I’m not old enough to have seen Watergate unfold in real time, but I’ve read several books, every one of which seems to indicate that enough scandal was known by the public BEFORE 1972 Election Day to have given people serious second thoughts about voting for Nixon. As we know, he beat McGovern in a landslide which ironically and tragically tells me that Nixon could have won easily and comfortably WITHOUT the Watergate shenanigans anyway. It’s such a shame because I really believe that without all that Nixon could have gone down as a near-great President on a host of fronts.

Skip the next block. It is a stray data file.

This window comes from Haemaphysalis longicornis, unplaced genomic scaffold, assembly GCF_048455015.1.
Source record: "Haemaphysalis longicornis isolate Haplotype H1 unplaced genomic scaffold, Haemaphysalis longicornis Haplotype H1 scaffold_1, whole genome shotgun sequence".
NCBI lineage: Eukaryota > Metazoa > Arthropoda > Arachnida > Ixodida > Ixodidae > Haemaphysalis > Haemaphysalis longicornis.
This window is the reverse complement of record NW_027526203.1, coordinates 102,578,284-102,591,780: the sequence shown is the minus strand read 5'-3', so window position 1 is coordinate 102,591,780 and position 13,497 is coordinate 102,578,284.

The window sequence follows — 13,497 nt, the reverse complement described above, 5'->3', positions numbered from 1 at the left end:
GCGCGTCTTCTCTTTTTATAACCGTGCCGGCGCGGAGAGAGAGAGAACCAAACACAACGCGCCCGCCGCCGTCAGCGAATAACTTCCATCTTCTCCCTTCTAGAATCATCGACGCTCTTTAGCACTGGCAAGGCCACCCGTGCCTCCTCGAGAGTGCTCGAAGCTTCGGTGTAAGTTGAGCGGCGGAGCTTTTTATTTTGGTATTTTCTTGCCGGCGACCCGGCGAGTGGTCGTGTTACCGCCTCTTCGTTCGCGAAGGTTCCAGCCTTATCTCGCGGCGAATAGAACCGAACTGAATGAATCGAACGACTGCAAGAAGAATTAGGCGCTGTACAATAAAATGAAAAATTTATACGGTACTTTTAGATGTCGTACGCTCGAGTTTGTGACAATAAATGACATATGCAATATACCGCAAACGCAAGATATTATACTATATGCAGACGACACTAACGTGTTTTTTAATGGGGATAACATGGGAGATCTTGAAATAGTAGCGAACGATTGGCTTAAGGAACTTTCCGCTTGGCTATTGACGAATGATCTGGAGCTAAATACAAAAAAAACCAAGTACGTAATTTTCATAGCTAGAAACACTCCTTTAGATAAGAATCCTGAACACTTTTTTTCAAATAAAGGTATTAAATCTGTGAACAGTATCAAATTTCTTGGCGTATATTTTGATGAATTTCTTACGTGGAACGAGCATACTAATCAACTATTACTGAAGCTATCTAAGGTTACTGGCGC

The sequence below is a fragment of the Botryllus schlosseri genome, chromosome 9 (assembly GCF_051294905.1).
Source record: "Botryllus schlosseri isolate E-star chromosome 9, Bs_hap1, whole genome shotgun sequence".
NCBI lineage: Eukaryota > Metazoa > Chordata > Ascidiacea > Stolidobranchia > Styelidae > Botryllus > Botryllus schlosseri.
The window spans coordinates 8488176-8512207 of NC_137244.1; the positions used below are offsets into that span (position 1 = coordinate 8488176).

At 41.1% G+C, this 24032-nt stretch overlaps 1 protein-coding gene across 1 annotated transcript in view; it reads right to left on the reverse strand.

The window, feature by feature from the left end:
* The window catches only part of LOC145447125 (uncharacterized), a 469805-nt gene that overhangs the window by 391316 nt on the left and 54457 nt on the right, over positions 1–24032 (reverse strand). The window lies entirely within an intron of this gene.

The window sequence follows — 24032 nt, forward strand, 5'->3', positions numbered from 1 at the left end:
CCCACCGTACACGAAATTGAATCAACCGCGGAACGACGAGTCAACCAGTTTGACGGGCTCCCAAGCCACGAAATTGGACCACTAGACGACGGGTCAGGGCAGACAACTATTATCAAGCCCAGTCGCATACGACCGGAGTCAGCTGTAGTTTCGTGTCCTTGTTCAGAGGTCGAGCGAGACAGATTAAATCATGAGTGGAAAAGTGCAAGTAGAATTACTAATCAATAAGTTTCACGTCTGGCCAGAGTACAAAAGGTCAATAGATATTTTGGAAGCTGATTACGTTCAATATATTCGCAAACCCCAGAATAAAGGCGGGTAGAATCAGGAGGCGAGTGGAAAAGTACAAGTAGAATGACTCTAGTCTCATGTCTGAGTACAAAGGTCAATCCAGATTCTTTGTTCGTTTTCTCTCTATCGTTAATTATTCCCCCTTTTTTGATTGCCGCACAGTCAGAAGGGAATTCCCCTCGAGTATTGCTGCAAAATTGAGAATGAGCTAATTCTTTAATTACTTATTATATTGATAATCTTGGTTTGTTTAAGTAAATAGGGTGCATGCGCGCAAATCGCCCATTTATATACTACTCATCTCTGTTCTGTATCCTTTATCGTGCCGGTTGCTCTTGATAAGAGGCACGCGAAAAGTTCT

5. Taibbi kinda agrees with Doubleman.

    Matt Taibbi thinks the Russia story is dangerous. He really isn’t that well-informed on the subject, however. I’ll bet money that the story is big. The question marks are the politics. The GOP are going to squeeze as much out of Trump as they can before the rest of the country catches on.

    • Taibbi's pece is quite good

      He may not be informed on the subject, but that’s OK at this point, because his critique of the journalism around it is spot on.

      Trump calls us “enemies of the people” who purvey “fake news.” Together with what vile ex-CNN turncoat Lou Dobbs calls the “global corporatists” who own the major media companies, we are said to comprise the “opposition party.”

      We can’t afford to bolster these accusations of establishment bias and overreach by using the techniques of conspiracy theorists to push this Russia story. Unfortunately, that is happening.